as an attempt by the prisoner to escape. Jailer Mitchell also
posted himself at this door, while Patrolman Hoffman guarded a
door that leads from the private office into the corridor.
For fifteen minutes the two lawyers who are
to defend Czolgosz remained closeted with him. Then Dr. MacDonald
arrived. He was shown into the Inner office. The District Attorney
came a few minutes later. He did not go inside until a request
came from the counsel. He remained within but a few minutes, then
he and Mr. Lewis and Mr. Titus came out, leaving the New York
expert to conduct his examination unhampered by the presence of
others. For just an hour the doctor remained in the office. During
that period Mr. Lewis once again entered the inner office and
remained about five minutes, then Mr. Titus went in and remained
about the same length of time. Then Detectives Geary and Solomon
were called in to take the prisoner back to the Jail. Solomon
was handcuffed to him and Geary held him by the wrist. Patrolman
James Mahoney, another of the police guardsmen of the cell, walked
ahead and Cusack and the jailer brought up the rear. They led
him down the back stairs to the basement and thence through the
tunnel under Delaware Avenue back to the Jail.
Attorney Lewis went away fifteen minutes before
the prisoner was removed. As he was going an Express reporter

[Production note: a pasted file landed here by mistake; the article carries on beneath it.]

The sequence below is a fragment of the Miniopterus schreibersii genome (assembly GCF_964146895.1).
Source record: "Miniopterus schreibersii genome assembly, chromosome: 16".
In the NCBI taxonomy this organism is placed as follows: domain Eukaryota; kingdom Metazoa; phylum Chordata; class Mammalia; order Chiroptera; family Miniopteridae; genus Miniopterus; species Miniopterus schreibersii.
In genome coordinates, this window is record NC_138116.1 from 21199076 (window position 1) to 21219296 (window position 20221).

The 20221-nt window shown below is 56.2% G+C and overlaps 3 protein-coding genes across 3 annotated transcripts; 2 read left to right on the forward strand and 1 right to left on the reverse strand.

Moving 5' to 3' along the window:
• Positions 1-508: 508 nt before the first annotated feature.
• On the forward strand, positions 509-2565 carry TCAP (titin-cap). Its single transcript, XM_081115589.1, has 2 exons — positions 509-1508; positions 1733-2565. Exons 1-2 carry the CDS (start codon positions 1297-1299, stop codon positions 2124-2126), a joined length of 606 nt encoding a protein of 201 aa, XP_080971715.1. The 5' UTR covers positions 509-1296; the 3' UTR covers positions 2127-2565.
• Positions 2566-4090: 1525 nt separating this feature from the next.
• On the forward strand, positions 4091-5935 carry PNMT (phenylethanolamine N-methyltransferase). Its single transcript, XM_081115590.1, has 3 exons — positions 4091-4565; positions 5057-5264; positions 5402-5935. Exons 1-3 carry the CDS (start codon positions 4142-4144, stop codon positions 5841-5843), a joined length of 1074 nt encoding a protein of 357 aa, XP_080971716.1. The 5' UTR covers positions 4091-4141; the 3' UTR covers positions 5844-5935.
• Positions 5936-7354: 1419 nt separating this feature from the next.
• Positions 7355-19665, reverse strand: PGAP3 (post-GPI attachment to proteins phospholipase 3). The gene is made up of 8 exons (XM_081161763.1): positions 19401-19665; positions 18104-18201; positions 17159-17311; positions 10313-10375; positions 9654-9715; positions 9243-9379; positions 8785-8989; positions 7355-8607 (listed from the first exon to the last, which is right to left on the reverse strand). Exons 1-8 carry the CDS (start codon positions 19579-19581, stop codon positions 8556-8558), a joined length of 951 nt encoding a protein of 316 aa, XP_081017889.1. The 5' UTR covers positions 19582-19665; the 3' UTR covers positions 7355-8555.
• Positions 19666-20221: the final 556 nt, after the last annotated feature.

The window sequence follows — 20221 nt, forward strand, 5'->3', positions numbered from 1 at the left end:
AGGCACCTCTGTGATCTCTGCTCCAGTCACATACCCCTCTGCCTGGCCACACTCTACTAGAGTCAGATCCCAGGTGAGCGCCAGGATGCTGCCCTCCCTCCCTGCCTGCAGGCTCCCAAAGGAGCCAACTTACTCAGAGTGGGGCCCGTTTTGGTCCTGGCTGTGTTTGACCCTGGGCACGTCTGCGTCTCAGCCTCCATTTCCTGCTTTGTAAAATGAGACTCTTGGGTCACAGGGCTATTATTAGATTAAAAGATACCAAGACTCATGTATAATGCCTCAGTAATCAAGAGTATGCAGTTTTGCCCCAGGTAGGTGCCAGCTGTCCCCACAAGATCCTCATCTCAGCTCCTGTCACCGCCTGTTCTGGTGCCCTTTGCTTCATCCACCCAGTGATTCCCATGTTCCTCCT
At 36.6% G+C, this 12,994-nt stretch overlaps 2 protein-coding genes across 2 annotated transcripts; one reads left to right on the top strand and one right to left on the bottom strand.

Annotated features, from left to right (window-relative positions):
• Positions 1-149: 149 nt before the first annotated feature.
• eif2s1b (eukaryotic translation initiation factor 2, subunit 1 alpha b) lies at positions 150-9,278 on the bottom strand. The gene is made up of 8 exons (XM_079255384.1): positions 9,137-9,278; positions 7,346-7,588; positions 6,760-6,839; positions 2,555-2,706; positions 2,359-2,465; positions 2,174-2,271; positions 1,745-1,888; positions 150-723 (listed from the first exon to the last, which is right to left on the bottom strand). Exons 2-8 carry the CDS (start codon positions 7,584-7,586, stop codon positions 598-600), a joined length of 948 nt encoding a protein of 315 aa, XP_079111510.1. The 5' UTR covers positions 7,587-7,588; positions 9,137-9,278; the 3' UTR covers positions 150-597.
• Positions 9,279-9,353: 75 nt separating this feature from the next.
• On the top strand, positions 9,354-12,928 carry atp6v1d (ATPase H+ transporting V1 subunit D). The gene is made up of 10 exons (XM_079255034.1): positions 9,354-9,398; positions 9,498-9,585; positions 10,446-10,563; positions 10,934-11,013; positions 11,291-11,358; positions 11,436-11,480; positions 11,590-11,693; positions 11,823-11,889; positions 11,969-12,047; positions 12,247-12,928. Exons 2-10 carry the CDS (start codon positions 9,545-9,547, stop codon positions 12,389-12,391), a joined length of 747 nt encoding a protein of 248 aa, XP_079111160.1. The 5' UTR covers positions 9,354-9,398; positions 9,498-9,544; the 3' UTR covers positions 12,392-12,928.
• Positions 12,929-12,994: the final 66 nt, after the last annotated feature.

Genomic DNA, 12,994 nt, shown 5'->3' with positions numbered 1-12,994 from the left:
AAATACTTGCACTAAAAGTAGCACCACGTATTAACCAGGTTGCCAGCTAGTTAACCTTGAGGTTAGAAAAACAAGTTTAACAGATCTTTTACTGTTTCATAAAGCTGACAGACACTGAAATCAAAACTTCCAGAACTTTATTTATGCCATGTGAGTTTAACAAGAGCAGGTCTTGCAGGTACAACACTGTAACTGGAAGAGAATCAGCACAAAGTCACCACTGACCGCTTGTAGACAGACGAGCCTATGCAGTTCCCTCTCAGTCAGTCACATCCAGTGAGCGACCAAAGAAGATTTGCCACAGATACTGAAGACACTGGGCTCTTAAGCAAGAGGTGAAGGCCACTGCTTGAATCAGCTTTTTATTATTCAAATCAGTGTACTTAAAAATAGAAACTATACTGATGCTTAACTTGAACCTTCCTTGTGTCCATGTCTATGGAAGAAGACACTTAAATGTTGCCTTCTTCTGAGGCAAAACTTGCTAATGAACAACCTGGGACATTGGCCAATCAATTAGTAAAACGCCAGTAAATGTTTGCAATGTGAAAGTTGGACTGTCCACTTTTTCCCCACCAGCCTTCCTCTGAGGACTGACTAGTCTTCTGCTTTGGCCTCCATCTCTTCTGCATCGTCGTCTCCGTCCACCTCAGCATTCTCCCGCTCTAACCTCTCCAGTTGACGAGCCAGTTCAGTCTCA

"Did the prisoner talk?"
"A little more freely than hitherto, but
he is not a very voluble chap," said Mr. Lewis.
"Did he tell you anything that might serve
to help you in framing a defense for him?"
Mr. Lewis laughed, and said: "Well, hardly."
"Will you make any statement as to Dr.
"Judge Titus has charge of that matter,"
said Mr. Lewis.
The same questions were put to Mr. Titus.
"Yes, he talked quite freely to Mr. Penney
and the doctor," he said.
"Wouldn't he talk to you and Judge Lewis
"Yes, but he was not very communicative.
He seems to regard everyone about him as an enemy."
As to whether Czolgosz had said any. thing that
would help to form a basis for a defense Mr. Titus said: "I
wouldn't care to say as to that."
Then this question was put: "If the prisoner
should absolutely refuse to talk to his counsel and maintain that
silence right up to the time of the trial and throughout the trial,
is there any possible way to defend him, other than by cross-examining
the prosecution's witnesses and trying to break the force of their
Mr. Titus thought for a moment, then said: "Well,
he has relatives and friends."
Though the remark might be construed as an intimation
that possibly those relatives and friends could or would contribute
information that would be useful to the defense, Mr. Titus offered
no interpretation of it.
"Is Czolgosz's father in Buffalo now?"
"No. He is a poor man and cannot afford
"Did you learn anything about the prisoner's
relatievs [sic] or friends from him?"
"No, but we know all about them."
The foregoing interview was had with Mr. Titus while he stood
in the outer office awaiting the conclusion of Dr. MacDonald's
session with the prisoner. Shortly before 5 o'clock the expert
came out of the office and was joined by Mr. Titus. Dr. MacDonald
was plied with questions by newspapermen as whether in his opinion,
Czolgosz is sane or insane "I have nothing to say until the
proper time comes," he said.
"Are you to be a witness at the trial?"